|Director: Tom Tykwer|
|Screenplay: Tom Tykwer|
|Stars: Franka Potente (Lola), Moritz Bleibtreu (Manni), Herbert Knaup (Lola's Vater), Nina Petri (Jutta Hansen), Armin Rohde (Herr Schuster), Joachim Król (Norbert von Au), Ludger Pistor (Herr Meier)|
|MPAA Rating: R|
|Year of Release: 1999|
Like so many crises, it begins with a panicked phone call. Manni (Moritz Bleibtreu), a courier for a powerful drug dealer, calls his girlfriend, Lola (Franka Potente), because he has just lost 100,000 deutsche marks that he must deliver to the dealer in 20 minutes. If he doesn't show up with the money, he's knows that he will be killed. He contemplates robbing a grocery store across the street, but Lola begs him not to do it. Just wait, she tells him, because she will somehow get 100,000 marks and meet him in 20 minutes.
And there begins the strange, hyperkinetic odyssey of "Run Lola Run" ("Lola rennt"), a fast-paced perpetual motion machine masquerading as a movie. Written and directed by Tom Tykwer, a young German filmmaker with verve and audacity, "Run Lola Run" is both a real-time action thriller and a slyly effective exploration of how the smallest human actions change entire lives forever. But, most of all, "Run Lola Run" is a show-off movie, a motion picture whose gaudy aesthetic pyrotechnics far outweigh any intellectual or emotional content.
Tykwer sets up his premise in the first 15 minutes, and for the next hour he shows Lola's 20-minute journey to save Manni three times. Each time, there are small, subtle changes that make the outcomes completely different. Each version of the journey features the same central characters, including Lola's self-absorbed father (Herbert Knaup) who is having an affair with a bank coworker (Nina Petri), one of his clients (Ludger Pistor), a bank security guard, a woman walking her dog on the street, a group of nuns, an ambulance driver, and a young man trying to sell his bike.
The filmmakers do an excellent job of setting up each sequence and drawing attention to the small differences that then snowball into life changes. If Lola is running five seconds late, a car that would have hit another car at a certain place in time doesn't. Or, if she doesn't get to the bank at a certain time to ask her father for the money, her father will find out something from his lover that he didn't hear the first time that will determine whether or not he leaves his family. The movie makes you consciously aware of these little differences, and by the third go-round you can anticipate what will happen, and the pay-off is in finding that you are wrong because of some tiny difference in how Lola runs around a corner.
Visually, "Run Lola Run" is stunning if not a bit mind-boggling. Tykwer and his cinematographer, Frank Griebe, filmed "Run Lola Run" in a visually arresting manner that suits its hyperactive character. It is movies like this for which the Steadicam was invented. Tykwer loves zooming along beside Lola as she races through the streets of Berlin, her stark red hair blazing, and he incorporates crane shots, zooms, different film stocks, animation, and even gimmicky split screens to convey a constant sense of motion and to emphasize that different events are happening simultaneously, and seconds can make the difference. (He also uses a great visual device of rapid snapshots after Lola passes a stranger, showing how that stranger's life will eventually turn out.) Tykwer also pumps up the soundtrack with a pulsating score of techno-electronic music that keeps the movie rushing forward; luckily, he does take aural breaks every once in a while, and the moments of silence take on great weight simply because they are silent. Call them time outs in the game.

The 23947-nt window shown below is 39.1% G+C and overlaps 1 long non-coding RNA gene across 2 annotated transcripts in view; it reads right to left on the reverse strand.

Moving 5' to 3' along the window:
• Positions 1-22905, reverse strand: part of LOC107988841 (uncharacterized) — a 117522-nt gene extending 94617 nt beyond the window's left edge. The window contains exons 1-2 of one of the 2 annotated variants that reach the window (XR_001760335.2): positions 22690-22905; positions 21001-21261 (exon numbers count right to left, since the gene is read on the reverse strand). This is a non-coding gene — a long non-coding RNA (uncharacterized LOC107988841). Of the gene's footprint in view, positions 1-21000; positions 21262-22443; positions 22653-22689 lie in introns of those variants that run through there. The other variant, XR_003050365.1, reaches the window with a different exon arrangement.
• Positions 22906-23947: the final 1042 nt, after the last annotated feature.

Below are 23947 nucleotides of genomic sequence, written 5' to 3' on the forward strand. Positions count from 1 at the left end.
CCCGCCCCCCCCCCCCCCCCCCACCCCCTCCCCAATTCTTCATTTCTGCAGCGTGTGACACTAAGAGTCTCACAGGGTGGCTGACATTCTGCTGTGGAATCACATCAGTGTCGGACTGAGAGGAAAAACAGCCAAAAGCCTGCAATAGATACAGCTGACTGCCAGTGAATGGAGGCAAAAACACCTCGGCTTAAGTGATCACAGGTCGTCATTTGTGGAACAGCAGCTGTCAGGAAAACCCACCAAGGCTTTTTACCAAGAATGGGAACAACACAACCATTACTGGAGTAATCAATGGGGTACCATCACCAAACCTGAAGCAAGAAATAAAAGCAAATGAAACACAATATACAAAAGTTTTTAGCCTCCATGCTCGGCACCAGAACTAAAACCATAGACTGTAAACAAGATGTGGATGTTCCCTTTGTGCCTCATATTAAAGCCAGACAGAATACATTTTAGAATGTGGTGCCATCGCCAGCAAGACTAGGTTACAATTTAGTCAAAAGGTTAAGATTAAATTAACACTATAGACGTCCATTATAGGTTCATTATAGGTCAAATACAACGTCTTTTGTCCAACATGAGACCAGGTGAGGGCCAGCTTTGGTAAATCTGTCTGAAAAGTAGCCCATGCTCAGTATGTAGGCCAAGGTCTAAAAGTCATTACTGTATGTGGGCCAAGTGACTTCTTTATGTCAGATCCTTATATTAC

Of course, in the end, this is all ado about nothing. After all, the movie really covers only 20 minutes in a single day, we know next to nothing about the characters, and the situation is thin and even a bit contrived. Some may get annoyed with the movie and see the repeating sequences as a fatuous gimmick. However, if you buy into Lola's plight (and it's very easy to do so because 24-year-old German actress Franka Potente, with little to go on, still manages to get beneath Lola's punk exterior and find a human being with whom we can relate and sympathize), "Run Lola Run" becomes an exciting urban adventure tense with panic and random violence. The movie's central image of a young girl racing through the busy streets of Berlin becomes a symbol of our panicked, rushed modern lives, and the movie shows with great clarity just how monumental is our every move.
Copyright © 1999 James Kendrick